This bill is an eye-wateringly huge piece of legislation, its scope is vast. Everyone of working age who claims any type of ‘in work’ or ‘out of work’ benefit will be affected, many of the people affected don’t even know yet. It’s not just a benefit cap and its not just about disabled kids and cancer patients, it’s about nearly all of us, either now or in the future. No amount of soundbite or spin will change the fact that many of us will be affected badly.
Disabled people are not fighting this bill because we are ‘work-shy scroungers’, we’re fighting it because it is an ill conceived and damaging piece of legislation and the rhetoric which surrounds it is dangerous. ‘Disabled person’ is now synonymous with scrounger and disability hate crime is increasing. If welfare reform did what it promised to do we would support it wholeheartedly; we would love a system that was simple to understand, supported us into work (where appropriate) and deterred benefit cheats. This bill will not do that, it will leave all but the most severely disabled with less support, it will break up families and force many disabled people and carers to give up work and claim more benefits, nor will not deter benefit cheats, where there is money there will be cheats - just look at the tax system.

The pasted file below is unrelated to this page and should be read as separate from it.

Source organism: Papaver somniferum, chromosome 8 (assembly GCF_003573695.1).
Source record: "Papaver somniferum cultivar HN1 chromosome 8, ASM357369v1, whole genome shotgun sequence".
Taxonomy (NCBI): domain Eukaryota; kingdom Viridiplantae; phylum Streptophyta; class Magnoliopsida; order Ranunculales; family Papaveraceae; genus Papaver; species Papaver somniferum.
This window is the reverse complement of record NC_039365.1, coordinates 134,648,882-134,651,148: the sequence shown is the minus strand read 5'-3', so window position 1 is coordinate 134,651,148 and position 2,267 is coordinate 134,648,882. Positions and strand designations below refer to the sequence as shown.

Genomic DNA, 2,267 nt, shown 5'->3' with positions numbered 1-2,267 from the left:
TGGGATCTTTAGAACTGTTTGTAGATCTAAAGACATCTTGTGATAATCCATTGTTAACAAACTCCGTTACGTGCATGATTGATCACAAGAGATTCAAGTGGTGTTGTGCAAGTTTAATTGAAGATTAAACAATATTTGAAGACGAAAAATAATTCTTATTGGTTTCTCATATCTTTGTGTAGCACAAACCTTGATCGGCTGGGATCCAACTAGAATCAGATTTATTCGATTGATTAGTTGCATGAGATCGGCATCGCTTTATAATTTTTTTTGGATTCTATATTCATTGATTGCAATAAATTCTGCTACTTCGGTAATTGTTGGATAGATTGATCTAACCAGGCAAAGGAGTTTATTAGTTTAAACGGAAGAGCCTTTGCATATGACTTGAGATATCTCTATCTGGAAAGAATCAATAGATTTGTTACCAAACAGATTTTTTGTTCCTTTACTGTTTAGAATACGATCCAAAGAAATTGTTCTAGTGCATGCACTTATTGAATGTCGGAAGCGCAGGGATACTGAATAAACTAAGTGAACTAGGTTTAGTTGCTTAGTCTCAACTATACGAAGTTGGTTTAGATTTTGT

I’m proud that we fought an honest campaign, we looked at the facts and we told the truth. We wrote articles and gave interviews, we protested on the streets, we wrote to MPs and Peers of the Realm, we signed petitions and we published a ground breaking report. We gave our time and our health. People who were already struggling with illness and disability gave all they could, the effort of campaigning put some of our friends in hospital. The government had all the resources and all of the power, they fought a campaign Machiavelli would have been proud of. All we had was our fear, our anger and each other. This was not a battle we wanted to fight, but we had no choice because these decisions affect our lives.
The Welfare Reform Bill has been described as a ‘slow motion car crash’. Those of us who have been watching the process closely for months can relate to this idea. Just like a car crash, when you feel the impact it’s too late to shout STOP.
by @nessthehat for HullRePublic
We’d like to thank Ness for her take on the Welfare Reform Bill debate; we appreciate your hard work and your excellent contribution.